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The Clinton Foundation: The Clinton Guistra Enterprise Partnership

Updated on May 22, 2016

The story of the Clinton Giustra Enterprise Partnership began on a private plane. In 2005, billionaire Canadian mining magnate Frank Guistra let President Clinton borrow his jet on a trip to South America. On the way there, Giustra asked President Clinton what the Clinton Foundation does, and from there, Giustra became a Friend of Bill (FoB) and the Clinton Giustra Enterprise Partnership was born.

The Clinton Giustra Enterprise Partnership, funded by a Giustra’s generous $100 million donation to the Clinton Foundation, strives to build social enterprises utilizing a market based approach to charity. Instead of, say, giving money to farmers in Latin America, the Clinton Enterprise Partnership seeks to fund social enterprises, a type of business that seeks a profit to further a philanthropic interest, giving people a chance at a sustainable living.

The Partnership operates in Latin America, the Caribbean, and India with plans to expand in East Africa and is divided into three types of enterprises: Distribution Enterprises, Supply Chain Enterprises, and Training Center Enterprises.

Distribution Enterprises

The efficient distribution of products is often a problem in rural areas of the developing world with companies not finding it profitable enough to distribute their products to a difficult to access land and impoverished people. The Clinton Giustra Enterprise Partnership seeks to rectify this “last mile” problem by creating a distribution network in these rural areas.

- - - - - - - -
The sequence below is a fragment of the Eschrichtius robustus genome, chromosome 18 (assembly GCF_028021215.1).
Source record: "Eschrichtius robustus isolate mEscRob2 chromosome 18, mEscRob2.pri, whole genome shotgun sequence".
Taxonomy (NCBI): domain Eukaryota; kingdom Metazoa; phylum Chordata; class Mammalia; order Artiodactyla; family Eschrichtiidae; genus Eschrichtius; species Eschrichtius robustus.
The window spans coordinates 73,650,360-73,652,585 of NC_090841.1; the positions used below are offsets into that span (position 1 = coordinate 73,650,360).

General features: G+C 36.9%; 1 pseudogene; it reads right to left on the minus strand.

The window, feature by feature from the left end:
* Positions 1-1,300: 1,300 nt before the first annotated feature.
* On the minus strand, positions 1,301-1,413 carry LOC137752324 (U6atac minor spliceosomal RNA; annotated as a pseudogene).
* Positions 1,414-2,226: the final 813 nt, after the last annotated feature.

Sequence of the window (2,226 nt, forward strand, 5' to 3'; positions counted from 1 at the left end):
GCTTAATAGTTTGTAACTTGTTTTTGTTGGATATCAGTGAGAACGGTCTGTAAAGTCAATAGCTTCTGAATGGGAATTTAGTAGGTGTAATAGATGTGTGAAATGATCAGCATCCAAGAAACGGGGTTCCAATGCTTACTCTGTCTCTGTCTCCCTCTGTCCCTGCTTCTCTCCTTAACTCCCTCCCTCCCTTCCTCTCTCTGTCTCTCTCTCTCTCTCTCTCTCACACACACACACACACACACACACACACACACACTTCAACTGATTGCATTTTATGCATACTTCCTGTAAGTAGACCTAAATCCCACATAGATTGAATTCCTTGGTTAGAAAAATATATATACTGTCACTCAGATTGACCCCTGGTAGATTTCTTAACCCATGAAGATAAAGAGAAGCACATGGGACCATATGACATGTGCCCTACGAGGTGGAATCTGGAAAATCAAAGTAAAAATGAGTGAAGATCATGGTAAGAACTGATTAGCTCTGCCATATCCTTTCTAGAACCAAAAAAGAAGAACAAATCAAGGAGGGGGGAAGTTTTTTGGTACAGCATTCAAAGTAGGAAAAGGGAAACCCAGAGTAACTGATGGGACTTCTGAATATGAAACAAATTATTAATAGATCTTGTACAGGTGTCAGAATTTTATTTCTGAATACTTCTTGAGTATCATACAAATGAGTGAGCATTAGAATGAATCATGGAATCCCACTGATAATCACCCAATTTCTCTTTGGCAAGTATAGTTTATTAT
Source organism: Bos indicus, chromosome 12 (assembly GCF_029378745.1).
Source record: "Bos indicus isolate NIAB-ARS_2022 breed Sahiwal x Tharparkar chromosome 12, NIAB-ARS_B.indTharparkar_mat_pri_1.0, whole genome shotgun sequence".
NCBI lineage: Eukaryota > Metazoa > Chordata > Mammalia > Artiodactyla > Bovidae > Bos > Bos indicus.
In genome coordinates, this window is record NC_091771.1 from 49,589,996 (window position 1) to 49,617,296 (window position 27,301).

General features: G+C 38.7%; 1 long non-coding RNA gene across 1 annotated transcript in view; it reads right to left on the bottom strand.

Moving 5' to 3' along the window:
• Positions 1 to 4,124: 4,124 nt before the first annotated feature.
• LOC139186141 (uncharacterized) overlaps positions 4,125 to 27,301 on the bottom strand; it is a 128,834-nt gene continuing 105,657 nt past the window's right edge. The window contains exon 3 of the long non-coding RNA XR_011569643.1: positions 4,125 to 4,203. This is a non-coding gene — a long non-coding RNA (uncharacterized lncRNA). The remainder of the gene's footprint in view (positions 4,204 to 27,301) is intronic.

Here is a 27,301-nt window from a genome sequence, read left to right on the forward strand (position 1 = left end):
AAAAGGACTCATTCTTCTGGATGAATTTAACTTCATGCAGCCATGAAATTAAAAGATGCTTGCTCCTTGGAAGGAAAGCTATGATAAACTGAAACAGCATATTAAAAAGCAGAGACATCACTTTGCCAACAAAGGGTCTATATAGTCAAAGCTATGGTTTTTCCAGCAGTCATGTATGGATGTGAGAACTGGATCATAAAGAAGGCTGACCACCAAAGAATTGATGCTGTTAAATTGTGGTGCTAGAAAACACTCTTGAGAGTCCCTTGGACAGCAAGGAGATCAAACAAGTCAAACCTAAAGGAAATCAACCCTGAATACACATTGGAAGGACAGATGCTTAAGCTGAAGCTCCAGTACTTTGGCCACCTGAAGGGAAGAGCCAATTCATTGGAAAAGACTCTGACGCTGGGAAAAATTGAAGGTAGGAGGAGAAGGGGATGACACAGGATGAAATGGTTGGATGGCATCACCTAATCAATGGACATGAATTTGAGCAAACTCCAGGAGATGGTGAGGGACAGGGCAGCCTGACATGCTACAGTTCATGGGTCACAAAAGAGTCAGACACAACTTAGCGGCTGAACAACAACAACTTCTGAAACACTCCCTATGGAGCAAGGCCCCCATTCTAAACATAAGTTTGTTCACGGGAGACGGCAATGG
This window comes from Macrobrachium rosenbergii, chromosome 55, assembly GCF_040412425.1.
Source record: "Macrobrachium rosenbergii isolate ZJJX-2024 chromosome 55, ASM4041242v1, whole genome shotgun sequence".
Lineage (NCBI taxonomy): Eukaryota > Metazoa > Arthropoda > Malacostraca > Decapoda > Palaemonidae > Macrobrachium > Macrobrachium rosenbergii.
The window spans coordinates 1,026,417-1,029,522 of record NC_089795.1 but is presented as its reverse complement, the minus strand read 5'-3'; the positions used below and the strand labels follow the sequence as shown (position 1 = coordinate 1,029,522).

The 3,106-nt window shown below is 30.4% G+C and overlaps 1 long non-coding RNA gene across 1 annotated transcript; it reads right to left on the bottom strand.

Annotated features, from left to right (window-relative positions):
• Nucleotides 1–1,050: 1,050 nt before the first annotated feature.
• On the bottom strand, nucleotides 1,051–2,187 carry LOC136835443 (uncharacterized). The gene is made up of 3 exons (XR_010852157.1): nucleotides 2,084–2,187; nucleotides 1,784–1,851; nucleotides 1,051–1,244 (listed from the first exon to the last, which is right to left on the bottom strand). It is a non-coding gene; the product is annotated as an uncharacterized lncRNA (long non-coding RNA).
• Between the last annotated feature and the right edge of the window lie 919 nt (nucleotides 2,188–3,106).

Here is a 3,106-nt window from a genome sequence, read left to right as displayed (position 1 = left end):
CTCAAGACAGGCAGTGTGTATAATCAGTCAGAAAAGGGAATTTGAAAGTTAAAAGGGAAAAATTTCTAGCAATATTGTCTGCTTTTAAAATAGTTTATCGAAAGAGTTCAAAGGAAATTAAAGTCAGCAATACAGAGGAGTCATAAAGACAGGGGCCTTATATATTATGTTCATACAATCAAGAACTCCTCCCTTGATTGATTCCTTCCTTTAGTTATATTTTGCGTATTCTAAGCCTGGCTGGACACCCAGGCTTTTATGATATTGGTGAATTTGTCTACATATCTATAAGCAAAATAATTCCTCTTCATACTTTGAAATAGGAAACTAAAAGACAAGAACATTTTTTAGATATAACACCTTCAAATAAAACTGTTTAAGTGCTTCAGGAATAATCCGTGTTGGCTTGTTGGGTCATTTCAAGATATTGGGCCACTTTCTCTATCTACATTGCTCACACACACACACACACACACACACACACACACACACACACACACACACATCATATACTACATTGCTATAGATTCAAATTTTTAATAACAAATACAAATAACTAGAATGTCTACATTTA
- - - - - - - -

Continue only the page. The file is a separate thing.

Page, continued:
Apurimac, Peru is one such area. The Clinton Giustra Enterprise built a warehouse in Apurimac where local Chakipi women could gather their goods for sale, mainly everyday staples like packaged foods; personal care items; pharmaceuticals; solar lamps; and clean cookstoves, to sell their products door to door in their personal networks. It also doubles as a training center where the women can learn sales and other skills to further their businesses and increase their incomes. Companies like Nestlé and Proctor & Gamble partnered with the Clinton Giustra Enterprise Partnership opening up this part of the world to their excellent and reliable products.

Supply Chain Enterprises

Small family owned farms in the developing world are cut off from major markets as they are too small to be counted upon to fulfill large orders and too fragmented and numerous enough that it’s often easier for a business to just go with a single or a few large suppliers. The Clinton Giustra Enterprise works to place these small family owned farms into a viable supply chain.

In Haiti, the Clinton Giustra Enterprise Partnership formed the Accesso Peanut Enterprise Corporation (APEC). Staffed by local Haitians, APEC acts as a central buyer where they buy from small holder peanut farmers and then turn around and resell their products to buyers, thereby creating an efficient supply chain. APEC also teaches Haitian farmers best practices on how to improve the quality of their peanuts and to increase their peanut yields.